This study was a retrospective cohort analysis of members of a large commercial health plan located in the southeastern U.S. Two years of claims data was used to develop and calibrate the model, using split-sample validation to ensure the reliability (that is, repeatability) as well as the validity of this predictive model. Cost, rather than utilization, was used as the dependent measure because it is often more sensitive to the overall severity associated with medical services. Predictors (independent variables selected as a subset of all risk factors extracted) were selected based on their predictive probabilities using decision trees. A "selection tree" (a decision tree used for variable selection) was used to identify variables with high predictive probabilities for inclusion in the neural net model. Variables were retained based on a Chi-Square Test with a significance level of 0.2. Those variables with the highest predictive probabilities were selected for inclusion in the neural net predictive model. Ultimately 14 variables were included in the final model.

A third year of claims data was used to assess the accuracy of this model. Professional, pharmacy, and institutional claims for continuously enrolled members in this health plan's HMO and point of service (POS) products were provided. Professional and pharmacy data was available on the claim level when institutional claims were reported as a complete episode of care. A total of 54,206 health plan members from 3 to 71 years of age met the continuous Year One to Year Two enrollment criteria required for model development and calibration. In Year Three, only 46,141 of the 54,206 continuously enrolled members actually incurred claims. Input variable names used in the neural net predictive model are included below. The average age for these members was 34 years, with a gender distribution of 51.2% females and 48.8% males. Appproximately 4% of this population was diagnosed with diabetes (see Table 1 for details).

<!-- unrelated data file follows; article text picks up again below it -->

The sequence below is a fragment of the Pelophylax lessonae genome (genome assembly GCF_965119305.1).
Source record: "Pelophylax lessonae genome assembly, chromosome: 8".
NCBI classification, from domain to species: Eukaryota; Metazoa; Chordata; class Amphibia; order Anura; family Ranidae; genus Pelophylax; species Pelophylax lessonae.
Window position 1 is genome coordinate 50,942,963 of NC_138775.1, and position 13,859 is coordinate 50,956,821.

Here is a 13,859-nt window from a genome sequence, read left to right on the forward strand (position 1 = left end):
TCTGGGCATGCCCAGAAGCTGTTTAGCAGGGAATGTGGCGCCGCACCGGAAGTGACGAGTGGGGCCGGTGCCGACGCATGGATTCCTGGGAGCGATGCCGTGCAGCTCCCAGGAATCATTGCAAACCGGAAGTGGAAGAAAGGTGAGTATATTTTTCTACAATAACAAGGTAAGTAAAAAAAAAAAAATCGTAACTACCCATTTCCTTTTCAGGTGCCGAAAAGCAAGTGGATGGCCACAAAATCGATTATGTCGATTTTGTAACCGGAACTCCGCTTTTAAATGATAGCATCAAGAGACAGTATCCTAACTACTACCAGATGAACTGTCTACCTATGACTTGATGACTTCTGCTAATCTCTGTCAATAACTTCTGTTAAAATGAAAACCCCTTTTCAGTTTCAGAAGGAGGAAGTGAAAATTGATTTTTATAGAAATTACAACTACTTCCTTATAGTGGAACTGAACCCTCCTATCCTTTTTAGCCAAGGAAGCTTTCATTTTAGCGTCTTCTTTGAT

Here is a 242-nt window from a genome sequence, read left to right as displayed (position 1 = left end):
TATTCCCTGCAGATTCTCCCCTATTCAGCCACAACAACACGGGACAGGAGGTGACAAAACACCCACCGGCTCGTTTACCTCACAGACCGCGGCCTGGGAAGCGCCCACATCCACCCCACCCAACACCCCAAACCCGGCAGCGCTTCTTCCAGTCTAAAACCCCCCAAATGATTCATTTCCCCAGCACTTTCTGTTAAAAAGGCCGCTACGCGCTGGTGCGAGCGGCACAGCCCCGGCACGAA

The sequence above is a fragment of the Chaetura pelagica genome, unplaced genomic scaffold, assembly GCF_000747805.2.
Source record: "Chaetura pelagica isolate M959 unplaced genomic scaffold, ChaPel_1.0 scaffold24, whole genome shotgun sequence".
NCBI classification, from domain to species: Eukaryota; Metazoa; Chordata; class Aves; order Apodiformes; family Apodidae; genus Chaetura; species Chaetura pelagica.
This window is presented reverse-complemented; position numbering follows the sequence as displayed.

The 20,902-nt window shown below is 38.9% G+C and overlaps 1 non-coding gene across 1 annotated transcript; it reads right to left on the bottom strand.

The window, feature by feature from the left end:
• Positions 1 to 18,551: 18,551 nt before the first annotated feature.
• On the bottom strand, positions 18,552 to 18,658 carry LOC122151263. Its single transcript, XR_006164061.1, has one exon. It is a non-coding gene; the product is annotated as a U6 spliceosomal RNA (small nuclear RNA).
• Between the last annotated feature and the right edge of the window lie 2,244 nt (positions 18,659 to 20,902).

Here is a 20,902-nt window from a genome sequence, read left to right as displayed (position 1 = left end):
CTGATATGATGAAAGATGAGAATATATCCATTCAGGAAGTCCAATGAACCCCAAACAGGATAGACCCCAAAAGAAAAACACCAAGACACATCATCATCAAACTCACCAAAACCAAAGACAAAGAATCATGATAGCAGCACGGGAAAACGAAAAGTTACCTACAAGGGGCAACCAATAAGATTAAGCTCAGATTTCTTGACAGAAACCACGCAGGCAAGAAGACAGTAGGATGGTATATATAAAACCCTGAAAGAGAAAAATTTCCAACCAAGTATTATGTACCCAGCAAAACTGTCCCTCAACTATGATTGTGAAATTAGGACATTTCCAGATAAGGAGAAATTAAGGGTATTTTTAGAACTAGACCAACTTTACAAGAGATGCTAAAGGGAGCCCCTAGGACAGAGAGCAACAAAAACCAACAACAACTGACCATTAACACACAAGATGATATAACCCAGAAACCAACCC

The neural network used in this study included 14 input variables, one hidden layer, three hidden units, and one target variable. The model architecture was a multilayer perceptron, using backward propagation with randomized target bias weights. Results of the model were evaluated using the following steps: